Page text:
Sign up ×
Physics Stack Exchange is a question and answer site for active researchers, academics and students of physics. It's 100% free.

I have a chair like this(shown in figure). I was kneeling on the part where we sit. I just gave a sudden push to the part where we rest the back, without moving my legs. I found that the chair is moving little in the direction I applied the force. I couldn't find any reason why this chair would move forward because I am inside this system and no external force is coming from outside. When I apply the force on it , equal amount of force I am applying there on the seat in the opposite direction, so there should not be any movement.

I tried this experiment again right now. Now holding on the handles of the chair. Did the same thing. Again found the chair moving.

Where I am wrong and how does the chair move?


share|cite|improve this question
Cool, I am just sitting on an almost identical one. ;-)… –  Luboš Motl Jan 10 '13 at 18:53
@LubošMotl: Did you try above experiment? –  Inquisitive Jan 10 '13 at 18:54
Sure, it's just momentum conservation, isn't it? Or, a better law: the conservation of the horizontal location of the center-of-mass of the whole system chair+you. So when your body moves in one direction, the chair moves in the opposite direction. However, all these things are modified by friction - which also differs depending on the weight on each wheel, and so on. –  Luboš Motl Jan 10 '13 at 19:04
I am sitting on exactly the same kind of a chair... –  Dimensio1n0 Jul 6 '13 at 16:13

3 Answers 3

up vote 4 down vote accepted

In free space, this would be impossible, but there's friction, so if you impulse the chair forward, by moving yourself a little back (by conservation of momentum the chair must move forward), and then you get back to you initial position, the chair will move back again, but there's friction and energy is being lost during the process so the distances will be smaller and the chair, at the end, will be a little bit moved forward.

share|cite|improve this answer

Let’s assume that you are on a frictionless surface along with your chair. Now let’s consider the chair as a system. When you applied the force, you are a different system: hence your force is an external one. This external force moves the chair, according to Newton’s laws.

Now for your question about being inside a system. If you think of yourself and the chair as a single system, you would have moved due to the reaction force from the chair, which I guess you didn’t, because frictionless surfaces are hypothetical. If you were on a frictionless surface, both you and the chair would have moved due to mutual action and reaction, but your center of mass would not have moved.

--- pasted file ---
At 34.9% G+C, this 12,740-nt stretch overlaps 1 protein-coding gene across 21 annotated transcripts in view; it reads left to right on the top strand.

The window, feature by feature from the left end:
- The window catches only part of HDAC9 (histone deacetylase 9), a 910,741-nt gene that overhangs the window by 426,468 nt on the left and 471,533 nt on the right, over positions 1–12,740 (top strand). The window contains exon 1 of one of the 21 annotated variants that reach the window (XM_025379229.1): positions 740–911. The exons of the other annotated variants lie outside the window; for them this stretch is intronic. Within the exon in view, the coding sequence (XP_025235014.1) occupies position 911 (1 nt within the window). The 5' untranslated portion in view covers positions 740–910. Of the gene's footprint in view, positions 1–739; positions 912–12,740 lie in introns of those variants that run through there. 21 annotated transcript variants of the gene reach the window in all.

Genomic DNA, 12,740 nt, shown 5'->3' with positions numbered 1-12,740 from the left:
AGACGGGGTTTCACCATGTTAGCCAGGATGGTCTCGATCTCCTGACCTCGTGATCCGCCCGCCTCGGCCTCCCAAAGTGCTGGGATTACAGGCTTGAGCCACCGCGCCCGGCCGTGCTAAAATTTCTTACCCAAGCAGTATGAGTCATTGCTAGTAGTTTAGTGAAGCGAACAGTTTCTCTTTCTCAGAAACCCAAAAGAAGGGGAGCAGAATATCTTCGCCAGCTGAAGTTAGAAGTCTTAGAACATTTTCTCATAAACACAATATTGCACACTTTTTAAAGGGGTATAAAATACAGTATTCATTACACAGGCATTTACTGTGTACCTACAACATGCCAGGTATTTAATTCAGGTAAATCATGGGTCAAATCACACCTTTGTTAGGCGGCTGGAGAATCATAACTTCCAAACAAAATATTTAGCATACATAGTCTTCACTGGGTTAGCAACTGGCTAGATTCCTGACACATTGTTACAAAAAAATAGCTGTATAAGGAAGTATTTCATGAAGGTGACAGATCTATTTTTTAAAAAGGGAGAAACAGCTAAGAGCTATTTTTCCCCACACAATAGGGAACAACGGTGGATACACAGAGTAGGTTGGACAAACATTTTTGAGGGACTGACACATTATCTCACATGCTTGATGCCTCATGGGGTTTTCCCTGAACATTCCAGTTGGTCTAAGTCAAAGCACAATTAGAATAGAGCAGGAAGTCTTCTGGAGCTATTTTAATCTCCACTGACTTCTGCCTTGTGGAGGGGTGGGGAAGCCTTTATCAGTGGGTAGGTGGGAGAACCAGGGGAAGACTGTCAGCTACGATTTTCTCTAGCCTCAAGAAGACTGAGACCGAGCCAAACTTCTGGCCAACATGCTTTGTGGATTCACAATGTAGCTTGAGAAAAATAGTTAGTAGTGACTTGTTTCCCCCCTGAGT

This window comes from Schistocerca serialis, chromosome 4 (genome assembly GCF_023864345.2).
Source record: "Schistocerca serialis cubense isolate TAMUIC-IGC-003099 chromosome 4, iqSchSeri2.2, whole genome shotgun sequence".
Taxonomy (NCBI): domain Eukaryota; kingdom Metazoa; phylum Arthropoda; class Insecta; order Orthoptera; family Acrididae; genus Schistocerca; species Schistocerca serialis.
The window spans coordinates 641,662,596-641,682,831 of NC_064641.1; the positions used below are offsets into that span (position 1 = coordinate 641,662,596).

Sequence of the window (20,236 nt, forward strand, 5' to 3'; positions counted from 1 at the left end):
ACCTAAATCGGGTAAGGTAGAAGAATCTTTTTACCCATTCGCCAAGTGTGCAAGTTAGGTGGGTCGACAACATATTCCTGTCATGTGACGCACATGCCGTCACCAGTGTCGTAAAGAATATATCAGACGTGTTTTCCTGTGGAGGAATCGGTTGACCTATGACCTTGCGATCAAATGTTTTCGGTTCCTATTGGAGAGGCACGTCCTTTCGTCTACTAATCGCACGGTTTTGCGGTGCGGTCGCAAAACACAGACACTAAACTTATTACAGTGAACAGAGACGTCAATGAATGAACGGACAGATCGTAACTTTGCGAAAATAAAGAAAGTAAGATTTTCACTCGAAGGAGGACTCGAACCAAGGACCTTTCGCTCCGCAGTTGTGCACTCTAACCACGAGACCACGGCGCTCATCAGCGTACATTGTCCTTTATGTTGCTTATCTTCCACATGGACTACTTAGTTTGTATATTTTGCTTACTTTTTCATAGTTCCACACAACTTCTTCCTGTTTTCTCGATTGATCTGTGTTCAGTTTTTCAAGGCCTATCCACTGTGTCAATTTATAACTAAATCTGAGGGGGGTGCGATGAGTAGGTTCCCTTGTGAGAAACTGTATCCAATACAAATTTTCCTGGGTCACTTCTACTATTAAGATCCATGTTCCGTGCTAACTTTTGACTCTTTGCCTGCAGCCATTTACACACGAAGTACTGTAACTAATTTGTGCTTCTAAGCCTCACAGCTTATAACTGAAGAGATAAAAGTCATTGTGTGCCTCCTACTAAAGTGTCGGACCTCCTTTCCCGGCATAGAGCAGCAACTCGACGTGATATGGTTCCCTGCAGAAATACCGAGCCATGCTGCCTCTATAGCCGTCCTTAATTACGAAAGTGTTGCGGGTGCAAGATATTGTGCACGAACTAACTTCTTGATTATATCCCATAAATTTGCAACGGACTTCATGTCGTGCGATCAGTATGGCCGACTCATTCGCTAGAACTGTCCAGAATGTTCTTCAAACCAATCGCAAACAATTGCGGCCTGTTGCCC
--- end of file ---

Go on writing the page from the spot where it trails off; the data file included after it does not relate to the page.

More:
I guess you are thinking of internal force force as something from inside a body. Well, any force which comes from something not lying on your system is an external force. In the case of your chair, your body (as it is a different system) is another system exerting the external force. However, the force that the molecules of the chair exert on each other are internal forces: they can move individually due to their forces, but as a whole their movement is in such a way that the center of mass of the chair does not move. The motion of the center of mass of the chair is what is required for the translational motion of the chair to be perceived.

share|cite|improve this answer

A certain minimum force is needed to move the wheels. If you move your body slowly, you can move forwards (or back) on the chair without the chair moving. But if you make a sudden move, the force you exert on the chair (and that the chair exerts on you) is greater than this minimum.

This means you can move by using a different acceleration in the forward direction compared to the reverse direction. You can enhance this effect more by "jumping" with the chair - if you pull up on it (or if you push off the chair so there is a time your downwards force on the chair is reduced) you again lower the force needed to move it.

It is possible (but no necessary) that the difference between dynamic and static friction plays a role - things that are moving typically experience slightly lower friction than things that are sitting still. Thus is you move gently while the chair is still, the chair will remain stationary over a wider range of accelerations than you might expect.

The following diagram might clarify this:

enter image description here

The blue line represents acceleration: when the acceleration exceeds the "minimum" required, the center of mass will barely change (chair moves back, person moves forward). When you move slowly (below the critical acceleration) the center of mass can move (there is a net force on the system from the floor - a small force, but acting for a long time).

share|cite|improve this answer

Your Answer


By posting your answer, you agree to the privacy policy and terms of service.

Not the answer you're looking for? Browse other questions tagged or ask your own question.